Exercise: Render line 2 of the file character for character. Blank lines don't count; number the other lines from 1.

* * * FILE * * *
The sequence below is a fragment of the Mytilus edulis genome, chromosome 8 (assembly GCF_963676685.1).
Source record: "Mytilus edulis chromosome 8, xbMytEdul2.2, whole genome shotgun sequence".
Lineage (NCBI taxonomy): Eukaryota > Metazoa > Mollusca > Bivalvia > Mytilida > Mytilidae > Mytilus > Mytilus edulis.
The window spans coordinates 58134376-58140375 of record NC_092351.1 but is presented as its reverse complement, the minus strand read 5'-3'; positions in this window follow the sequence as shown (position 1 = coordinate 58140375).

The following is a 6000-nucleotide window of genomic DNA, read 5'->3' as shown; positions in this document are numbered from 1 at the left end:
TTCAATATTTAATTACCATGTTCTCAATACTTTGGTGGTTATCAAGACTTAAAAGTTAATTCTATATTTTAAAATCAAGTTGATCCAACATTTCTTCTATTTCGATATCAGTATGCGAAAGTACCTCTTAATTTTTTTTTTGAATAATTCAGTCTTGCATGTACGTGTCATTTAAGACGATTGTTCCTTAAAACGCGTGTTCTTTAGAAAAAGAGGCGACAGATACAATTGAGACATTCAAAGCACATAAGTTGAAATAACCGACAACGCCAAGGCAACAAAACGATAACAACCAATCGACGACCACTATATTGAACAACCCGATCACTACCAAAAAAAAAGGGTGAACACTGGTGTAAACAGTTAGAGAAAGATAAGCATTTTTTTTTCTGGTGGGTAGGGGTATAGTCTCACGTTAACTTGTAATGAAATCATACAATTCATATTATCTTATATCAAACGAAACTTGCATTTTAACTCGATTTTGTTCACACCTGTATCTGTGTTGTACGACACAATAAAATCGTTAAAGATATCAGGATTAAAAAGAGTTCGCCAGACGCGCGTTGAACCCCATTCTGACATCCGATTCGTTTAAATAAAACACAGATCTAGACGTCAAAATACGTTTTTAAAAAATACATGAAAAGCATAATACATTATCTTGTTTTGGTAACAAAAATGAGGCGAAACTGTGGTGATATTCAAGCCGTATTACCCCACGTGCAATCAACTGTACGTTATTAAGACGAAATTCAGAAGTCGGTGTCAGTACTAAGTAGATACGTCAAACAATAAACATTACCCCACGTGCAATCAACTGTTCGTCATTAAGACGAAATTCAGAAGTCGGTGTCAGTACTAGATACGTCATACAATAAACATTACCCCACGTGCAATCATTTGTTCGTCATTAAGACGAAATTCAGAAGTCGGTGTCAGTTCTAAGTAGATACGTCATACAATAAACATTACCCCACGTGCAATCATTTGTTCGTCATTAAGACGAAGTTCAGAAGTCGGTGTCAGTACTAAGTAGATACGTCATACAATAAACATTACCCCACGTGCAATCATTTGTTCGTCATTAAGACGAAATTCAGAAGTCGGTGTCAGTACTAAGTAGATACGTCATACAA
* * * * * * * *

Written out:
Source record: "Mytilus edulis chromosome 8, xbMytEdul2.2, whole genome shotgun sequence".